The Very Large Array, one of the world's premier astronomical radio observatories, consists of 27 radio antennas in a Y-shaped configuration on the Plains of San Agustin fifty miles west of Socorro, New Mexico. Each antenna is 25 meters (82 feet) in diameter. The data from the antennas is combined electronically to give the resolution of an antenna 36km (22 miles) across, with the sensitivity of a dish 130 meters (422 feet) in diameter. Whoever named this was not kidding. Also, it's no accident that it is located truly in the middle of nowhere.
The VLA offers a self-guided walking tour that gets you fairly close to at least one of the 82' diameter antennas. We were particularly lucky I think in that not only did we have really nice late afternoon light, but the antennas were configured fairly close together, and we even got to see them move in sync from one direction to another. Even in the close configuration I had a tough time trying to get all of the antennas into one image. At their widest configuration, which produces a diameter of just over 22 miles, it would have been almost impossible.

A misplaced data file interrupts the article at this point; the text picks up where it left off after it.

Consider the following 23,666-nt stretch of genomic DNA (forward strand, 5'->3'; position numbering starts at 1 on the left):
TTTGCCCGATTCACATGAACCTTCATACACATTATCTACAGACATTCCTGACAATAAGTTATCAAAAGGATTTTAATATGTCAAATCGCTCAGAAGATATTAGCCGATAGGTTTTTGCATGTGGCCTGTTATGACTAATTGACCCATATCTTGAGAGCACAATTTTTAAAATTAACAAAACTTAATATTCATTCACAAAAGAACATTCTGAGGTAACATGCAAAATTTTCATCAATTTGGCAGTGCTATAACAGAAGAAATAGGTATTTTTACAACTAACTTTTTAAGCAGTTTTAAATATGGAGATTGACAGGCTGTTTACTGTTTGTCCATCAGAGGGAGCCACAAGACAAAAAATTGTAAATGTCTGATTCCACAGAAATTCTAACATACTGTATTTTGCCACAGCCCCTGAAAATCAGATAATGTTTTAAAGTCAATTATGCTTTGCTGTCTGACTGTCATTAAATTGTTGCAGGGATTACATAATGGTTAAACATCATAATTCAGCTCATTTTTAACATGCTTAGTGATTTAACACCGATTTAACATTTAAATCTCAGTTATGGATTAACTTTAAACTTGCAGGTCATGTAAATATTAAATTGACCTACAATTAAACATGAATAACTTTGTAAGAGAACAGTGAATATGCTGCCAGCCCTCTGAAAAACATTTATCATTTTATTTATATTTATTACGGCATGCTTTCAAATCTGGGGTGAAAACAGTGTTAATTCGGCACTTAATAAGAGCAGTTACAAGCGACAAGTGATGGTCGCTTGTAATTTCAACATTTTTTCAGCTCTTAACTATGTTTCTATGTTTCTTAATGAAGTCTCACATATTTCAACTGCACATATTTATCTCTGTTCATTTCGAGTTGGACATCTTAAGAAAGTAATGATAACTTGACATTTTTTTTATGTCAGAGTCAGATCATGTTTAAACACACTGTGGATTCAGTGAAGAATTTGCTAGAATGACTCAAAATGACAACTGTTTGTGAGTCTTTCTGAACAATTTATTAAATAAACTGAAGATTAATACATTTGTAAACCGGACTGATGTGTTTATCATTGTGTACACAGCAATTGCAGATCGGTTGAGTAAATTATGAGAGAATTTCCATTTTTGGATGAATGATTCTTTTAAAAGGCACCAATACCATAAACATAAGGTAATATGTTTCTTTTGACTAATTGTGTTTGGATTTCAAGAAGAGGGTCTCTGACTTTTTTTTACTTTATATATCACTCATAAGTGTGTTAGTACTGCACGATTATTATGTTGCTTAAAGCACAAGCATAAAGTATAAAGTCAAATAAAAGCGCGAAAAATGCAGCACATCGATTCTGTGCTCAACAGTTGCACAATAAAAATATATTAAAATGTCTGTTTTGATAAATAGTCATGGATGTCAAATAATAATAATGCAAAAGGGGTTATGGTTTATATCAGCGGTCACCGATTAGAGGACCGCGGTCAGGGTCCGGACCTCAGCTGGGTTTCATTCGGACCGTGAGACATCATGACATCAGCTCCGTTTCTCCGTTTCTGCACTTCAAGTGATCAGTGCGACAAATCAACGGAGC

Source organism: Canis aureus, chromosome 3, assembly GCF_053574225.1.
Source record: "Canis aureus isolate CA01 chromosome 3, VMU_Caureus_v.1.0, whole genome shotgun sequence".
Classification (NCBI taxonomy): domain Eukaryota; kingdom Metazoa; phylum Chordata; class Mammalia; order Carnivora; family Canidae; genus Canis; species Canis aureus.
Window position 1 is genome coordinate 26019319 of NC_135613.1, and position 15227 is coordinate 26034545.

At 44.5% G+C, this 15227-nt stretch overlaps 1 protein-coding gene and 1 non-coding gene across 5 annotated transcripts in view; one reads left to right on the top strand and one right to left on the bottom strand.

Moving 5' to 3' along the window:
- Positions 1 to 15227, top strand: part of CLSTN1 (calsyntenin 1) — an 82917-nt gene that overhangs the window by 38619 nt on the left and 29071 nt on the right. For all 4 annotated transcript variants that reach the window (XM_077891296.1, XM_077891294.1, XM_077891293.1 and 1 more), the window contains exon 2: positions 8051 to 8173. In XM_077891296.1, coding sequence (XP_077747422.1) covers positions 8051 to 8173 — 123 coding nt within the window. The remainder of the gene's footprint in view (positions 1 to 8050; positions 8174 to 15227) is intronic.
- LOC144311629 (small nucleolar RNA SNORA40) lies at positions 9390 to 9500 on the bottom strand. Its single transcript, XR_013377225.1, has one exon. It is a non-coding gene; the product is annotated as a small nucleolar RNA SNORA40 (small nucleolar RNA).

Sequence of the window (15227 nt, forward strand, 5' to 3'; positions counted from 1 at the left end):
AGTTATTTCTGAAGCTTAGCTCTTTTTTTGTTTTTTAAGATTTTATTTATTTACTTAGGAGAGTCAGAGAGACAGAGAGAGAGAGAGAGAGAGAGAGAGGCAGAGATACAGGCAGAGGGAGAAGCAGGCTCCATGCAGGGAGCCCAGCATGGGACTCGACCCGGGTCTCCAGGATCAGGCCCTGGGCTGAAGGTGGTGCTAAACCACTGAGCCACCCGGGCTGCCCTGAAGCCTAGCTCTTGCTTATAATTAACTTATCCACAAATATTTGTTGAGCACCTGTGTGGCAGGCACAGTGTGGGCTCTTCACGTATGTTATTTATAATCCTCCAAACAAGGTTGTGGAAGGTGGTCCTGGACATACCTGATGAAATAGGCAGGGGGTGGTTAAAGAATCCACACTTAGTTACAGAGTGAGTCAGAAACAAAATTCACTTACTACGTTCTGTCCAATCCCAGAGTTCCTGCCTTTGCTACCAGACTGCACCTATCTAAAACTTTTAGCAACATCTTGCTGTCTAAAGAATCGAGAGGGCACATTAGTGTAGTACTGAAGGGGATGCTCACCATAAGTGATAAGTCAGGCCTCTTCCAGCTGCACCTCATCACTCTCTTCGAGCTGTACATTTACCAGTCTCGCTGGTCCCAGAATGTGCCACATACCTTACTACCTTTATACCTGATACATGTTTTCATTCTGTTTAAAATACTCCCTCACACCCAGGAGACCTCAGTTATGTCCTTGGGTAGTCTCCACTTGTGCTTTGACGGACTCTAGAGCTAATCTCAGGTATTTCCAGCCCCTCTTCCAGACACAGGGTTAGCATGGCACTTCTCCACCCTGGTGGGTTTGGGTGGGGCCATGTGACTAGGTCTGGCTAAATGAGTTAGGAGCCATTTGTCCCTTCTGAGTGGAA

In addition to the 27 active antennas, they do keep a spare so that they can rotate them out for maintenance and not have to shut the facility down.
The Very Large Array is definitely worth the drive to see. If you would like to know more about the VLA, they have a great video narrated by Jodie Foster.
Click here to see a few more images from the Very Large Array.